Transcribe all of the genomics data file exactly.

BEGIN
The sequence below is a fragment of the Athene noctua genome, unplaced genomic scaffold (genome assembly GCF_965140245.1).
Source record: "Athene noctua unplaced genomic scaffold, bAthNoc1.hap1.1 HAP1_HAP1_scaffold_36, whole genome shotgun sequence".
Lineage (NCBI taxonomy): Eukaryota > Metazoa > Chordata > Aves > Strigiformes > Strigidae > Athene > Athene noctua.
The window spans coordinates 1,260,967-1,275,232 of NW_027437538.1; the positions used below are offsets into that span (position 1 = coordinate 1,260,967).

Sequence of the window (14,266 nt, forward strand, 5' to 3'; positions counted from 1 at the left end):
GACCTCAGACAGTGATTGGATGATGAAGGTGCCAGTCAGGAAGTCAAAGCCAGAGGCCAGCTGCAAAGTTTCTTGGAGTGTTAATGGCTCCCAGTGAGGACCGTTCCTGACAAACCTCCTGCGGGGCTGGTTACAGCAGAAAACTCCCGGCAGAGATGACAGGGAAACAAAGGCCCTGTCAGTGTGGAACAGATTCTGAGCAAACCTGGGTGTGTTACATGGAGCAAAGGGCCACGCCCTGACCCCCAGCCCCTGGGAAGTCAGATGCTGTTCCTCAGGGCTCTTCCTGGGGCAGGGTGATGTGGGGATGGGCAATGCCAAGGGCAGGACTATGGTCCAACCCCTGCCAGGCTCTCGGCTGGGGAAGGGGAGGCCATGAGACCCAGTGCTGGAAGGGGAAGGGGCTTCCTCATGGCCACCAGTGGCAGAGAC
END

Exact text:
The sequence below is a fragment of the Athene noctua genome, unplaced genomic scaffold (genome assembly GCF_965140245.1).
Source record: "Athene noctua unplaced genomic scaffold, bAthNoc1.hap1.1 HAP1_HAP1_scaffold_36, whole genome shotgun sequence".
Lineage (NCBI taxonomy): Eukaryota > Metazoa > Chordata > Aves > Strigiformes > Strigidae > Athene > Athene noctua.
The window spans coordinates 1,260,967-1,275,232 of NW_027437538.1; the positions used below are offsets into that span (position 1 = coordinate 1,260,967).

Sequence of the window (14,266 nt, forward strand, 5' to 3'; positions counted from 1 at the left end):
GACCTCAGACAGTGATTGGATGATGAAGGTGCCAGTCAGGAAGTCAAAGCCAGAGGCCAGCTGCAAAGTTTCTTGGAGTGTTAATGGCTCCCAGTGAGGACCGTTCCTGACAAACCTCCTGCGGGGCTGGTTACAGCAGAAAACTCCCGGCAGAGATGACAGGGAAACAAAGGCCCTGTCAGTGTGGAACAGATTCTGAGCAAACCTGGGTGTGTTACATGGAGCAAAGGGCCACGCCCTGACCCCCAGCCCCTGGGAAGTCAGATGCTGTTCCTCAGGGCTCTTCCTGGGGCAGGGTGATGTGGGGATGGGCAATGCCAAGGGCAGGACTATGGTCCAACCCCTGCCAGGCTCTCGGCTGGGGAAGGGGAGGCCATGAGACCCAGTGCTGGAAGGGGAAGGGGCTTCCTCATGGCCACCAGTGGCAGAGAC